SCI和EI收录∣中国化工学会会刊

Chin.J.Chem.Eng. ›› 2018, Vol. 26 ›› Issue (5): 903-913.doi: 10.1016/j.cjche.2016.04.039

• Fluid Dynamics and Transport Phenomena • Previous Articles     Next Articles

CFD simulations of quenching process for partial oxidation of methane: Comparison of jet-in-cross-flow and impinging flow configurations

Xinyu Yu, Tianwen Chen, Qi Zhang, Tiefeng Wang   

  1. Beijing Key Laboratory of Green Reaction Engineering and Technology, Department of Chemical Engineering, Tsinghua University, Beijing 100084, China
  • Received:2016-01-07 Revised:2016-04-03 Online:2018-05-28 Published:2018-06-29
  • Contact: Tiefeng Wang,E-mail address:wangtf@tsinghua.edu.cn E-mail:wangtf@tsinghua.edu.cn
  • Supported by:

    Supported by the National Natural Science Foundation of China (21276135) and the Project of Chinese Ministry of Education (113004A).

Abstract: A new quenching process using the cold pyrolysis gas has been proposed for the partial oxidation (POX) of methane to recover the heat. The mixing of hot product gas and cold pyrolysis gas in milliseconds is critical to this new approach. Two most widely-used rapid mixing configurations, i.e. the jet-in-cross-flow (JICF) and impinging flow configurations, are compared in terms of mixing and quenching performances using computational fluid dynamics (CFD) coupled with detailed reaction mechanism Leeds 1.5. The mixedness, residence time distribution, temperature decreasing rate and loss ratio of acetylene during the quenching are systematically studied. The results show that the impinging flow has a more uniform mixing and narrower residence time distribution than the JICF. However, the temperature decreasing rate of the mainstream is faster in the JICF than in the impinging flow. The loss ratio of acetylene in the quenching process is 2.89% for the JICF and 1.45% for the impinging flow, showing that the impinging flow configuration is better and feasible for the quenching of POX of methane.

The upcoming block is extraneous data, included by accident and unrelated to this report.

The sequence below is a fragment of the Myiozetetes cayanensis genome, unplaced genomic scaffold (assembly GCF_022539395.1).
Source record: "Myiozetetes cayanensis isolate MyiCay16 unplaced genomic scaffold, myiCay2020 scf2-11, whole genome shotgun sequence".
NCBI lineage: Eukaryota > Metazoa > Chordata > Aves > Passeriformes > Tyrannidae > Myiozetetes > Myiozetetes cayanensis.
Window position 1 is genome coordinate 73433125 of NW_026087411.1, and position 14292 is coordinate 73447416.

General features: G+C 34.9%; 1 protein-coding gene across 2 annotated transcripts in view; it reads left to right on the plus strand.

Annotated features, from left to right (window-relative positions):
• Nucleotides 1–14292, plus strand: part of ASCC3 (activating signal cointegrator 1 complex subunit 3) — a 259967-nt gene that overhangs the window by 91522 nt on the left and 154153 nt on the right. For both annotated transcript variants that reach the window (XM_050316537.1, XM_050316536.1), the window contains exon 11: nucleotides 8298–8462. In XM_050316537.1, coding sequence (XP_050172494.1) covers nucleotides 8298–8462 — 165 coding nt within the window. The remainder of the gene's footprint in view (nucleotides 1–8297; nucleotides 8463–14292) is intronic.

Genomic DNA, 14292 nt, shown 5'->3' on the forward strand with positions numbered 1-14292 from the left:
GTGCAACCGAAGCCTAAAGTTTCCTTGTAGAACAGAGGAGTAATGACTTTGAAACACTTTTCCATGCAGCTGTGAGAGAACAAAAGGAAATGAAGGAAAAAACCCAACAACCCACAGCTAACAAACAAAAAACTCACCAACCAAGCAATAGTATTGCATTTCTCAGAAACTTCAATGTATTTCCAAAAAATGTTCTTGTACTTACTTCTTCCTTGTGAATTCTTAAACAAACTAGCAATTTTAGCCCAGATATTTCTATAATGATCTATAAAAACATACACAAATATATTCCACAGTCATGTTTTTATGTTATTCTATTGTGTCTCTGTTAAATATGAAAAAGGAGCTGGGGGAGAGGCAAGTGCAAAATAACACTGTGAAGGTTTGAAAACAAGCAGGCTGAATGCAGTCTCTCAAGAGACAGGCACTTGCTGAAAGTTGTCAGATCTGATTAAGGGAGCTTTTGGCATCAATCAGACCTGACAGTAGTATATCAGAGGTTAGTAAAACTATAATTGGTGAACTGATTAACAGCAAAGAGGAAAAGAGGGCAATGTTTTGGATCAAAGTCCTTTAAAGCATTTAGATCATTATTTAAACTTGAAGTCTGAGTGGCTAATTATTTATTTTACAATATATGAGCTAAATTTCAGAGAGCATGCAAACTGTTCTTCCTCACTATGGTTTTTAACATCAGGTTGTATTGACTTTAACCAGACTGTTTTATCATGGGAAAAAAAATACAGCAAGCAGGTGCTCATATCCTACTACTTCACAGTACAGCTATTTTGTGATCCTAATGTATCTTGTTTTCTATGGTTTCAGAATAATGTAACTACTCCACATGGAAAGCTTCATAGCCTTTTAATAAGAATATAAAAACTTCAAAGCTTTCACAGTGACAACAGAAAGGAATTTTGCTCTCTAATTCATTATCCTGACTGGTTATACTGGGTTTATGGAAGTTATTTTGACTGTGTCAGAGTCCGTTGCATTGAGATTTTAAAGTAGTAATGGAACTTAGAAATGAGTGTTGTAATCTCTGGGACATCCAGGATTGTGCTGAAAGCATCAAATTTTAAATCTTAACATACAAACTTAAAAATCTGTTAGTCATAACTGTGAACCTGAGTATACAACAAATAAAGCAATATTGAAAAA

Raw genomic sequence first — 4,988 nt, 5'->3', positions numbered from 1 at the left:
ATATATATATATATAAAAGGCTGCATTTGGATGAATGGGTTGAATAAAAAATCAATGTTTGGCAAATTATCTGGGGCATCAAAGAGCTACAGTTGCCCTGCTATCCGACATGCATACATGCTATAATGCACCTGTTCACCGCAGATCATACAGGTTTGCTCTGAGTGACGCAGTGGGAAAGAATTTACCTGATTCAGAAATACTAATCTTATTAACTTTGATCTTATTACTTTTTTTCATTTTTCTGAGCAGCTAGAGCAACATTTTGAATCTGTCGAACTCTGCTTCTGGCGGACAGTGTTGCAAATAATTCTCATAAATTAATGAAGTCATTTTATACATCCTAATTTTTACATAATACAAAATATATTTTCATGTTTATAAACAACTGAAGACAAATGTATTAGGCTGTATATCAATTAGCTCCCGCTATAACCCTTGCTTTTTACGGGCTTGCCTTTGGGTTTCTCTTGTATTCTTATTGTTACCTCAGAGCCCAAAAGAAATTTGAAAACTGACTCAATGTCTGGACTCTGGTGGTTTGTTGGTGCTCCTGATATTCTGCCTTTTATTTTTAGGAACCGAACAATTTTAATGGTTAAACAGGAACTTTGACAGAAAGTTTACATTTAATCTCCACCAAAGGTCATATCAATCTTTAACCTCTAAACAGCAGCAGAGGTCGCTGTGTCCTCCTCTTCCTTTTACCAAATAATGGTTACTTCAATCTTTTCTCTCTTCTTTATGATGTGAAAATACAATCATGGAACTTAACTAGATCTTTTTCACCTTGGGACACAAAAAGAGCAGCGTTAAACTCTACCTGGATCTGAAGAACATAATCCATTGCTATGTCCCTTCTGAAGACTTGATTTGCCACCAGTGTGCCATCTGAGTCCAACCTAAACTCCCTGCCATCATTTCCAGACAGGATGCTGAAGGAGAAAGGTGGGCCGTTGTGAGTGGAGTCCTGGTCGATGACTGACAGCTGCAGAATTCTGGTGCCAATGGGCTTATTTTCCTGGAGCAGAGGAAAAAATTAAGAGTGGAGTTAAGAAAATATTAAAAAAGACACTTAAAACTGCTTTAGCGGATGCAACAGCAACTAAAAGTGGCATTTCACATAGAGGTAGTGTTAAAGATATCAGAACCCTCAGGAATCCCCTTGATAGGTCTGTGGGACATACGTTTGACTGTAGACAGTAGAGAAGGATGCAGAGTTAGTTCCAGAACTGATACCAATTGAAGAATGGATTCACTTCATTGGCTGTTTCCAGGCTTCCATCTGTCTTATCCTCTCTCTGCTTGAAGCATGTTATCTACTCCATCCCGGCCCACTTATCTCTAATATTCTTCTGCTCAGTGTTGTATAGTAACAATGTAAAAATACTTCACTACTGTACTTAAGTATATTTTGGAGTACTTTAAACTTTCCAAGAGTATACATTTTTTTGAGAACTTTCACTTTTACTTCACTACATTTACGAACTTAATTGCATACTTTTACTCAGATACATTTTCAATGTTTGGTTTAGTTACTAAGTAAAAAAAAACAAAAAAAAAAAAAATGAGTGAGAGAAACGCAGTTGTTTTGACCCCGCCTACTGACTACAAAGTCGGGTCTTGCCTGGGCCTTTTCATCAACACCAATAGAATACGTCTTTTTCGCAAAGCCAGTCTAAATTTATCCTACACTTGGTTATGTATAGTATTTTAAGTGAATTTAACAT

Key words: Jet-in-cross-flow, Impinging flow, CFD simulations, Mixing behavior, Quenching of partial oxidation process